This one is almost a no-brainer, so hopefully if this is an option you are already doing it.  If not, you need to start ASAP.  If your company has a IRA or 401(k) plan & will match your contribution, start putting money in right away, as much as you can possibly afford, or as much as the company will allow.  Never say no to free money.  You’ll thank yourself someday.

Guide to Saving Money | Emergency Fund | Budgeting 101 | Saving & Investing | The Beginner's Guide to Savings | Retirement Fund | Financial Planning | Budgeting | Stop Spending

4. Do some serious financial planning research

Figure out exactly what you need to do to prepare for the future. Here are some great places to start:

10 Smart Ways to Build an Emergency Fund

Top 10 Ways to Prepare for Retirement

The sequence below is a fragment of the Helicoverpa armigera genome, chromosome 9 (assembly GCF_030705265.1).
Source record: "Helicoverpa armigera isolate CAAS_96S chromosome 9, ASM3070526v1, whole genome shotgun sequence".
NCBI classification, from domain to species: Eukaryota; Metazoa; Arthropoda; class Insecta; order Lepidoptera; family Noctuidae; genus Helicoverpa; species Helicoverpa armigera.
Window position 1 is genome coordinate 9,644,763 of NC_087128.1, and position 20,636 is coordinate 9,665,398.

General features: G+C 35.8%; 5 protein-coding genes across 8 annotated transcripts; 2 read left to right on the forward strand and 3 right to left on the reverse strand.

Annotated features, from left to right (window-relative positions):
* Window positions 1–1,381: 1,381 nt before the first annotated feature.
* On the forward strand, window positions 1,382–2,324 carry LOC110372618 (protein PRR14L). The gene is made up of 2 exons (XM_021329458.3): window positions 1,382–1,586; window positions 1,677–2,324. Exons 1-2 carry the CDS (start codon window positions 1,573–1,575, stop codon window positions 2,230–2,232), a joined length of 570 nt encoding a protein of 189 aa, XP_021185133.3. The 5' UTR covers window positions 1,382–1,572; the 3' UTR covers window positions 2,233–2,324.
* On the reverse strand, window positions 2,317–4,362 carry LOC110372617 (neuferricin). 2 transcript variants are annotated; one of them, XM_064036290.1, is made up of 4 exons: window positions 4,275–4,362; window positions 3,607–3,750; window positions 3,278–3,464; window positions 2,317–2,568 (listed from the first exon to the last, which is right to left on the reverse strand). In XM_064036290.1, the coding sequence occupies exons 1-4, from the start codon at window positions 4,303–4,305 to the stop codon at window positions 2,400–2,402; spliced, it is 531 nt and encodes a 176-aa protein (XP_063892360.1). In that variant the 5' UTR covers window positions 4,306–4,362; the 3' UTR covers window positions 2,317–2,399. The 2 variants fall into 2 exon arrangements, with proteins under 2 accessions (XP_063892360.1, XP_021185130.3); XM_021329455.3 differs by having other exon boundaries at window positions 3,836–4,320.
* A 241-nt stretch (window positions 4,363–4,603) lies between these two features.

How to Save for Retirement on a Low Income

How Much Should I save for Retirement?

How 401(k) Plans Work

Lessons Learned: Saving for Retirement–Am I On the Right Track? 

5 Tips on How to Save for College

Money 101: Saving for College

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And that’s all for this week.  Can you believe there is only ONE week left?  Stay tuned for your very last saving challenge next Wednesday and don’t forget to let me know how you’re doing!  How do you plan to save for the future?

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The LWSL Beginner’s Guide to Savings

Week 1: Stop Spending!

Week 2: Create a Budget

Week 3: Save on the Big Things

Week 4: Save on the Necessary Things

Week 5: Save on the Fun Things

Week 6:  Save on the Special Things

Week 7: Save for the Future

Week 8: Make More Money

 

13 Comments

  1. August 24 at 05:59PM

    Right now I’m trying to pay down all of my debt, then I will start aggressively saving!

  2. Denise
    September 9 at 04:49AM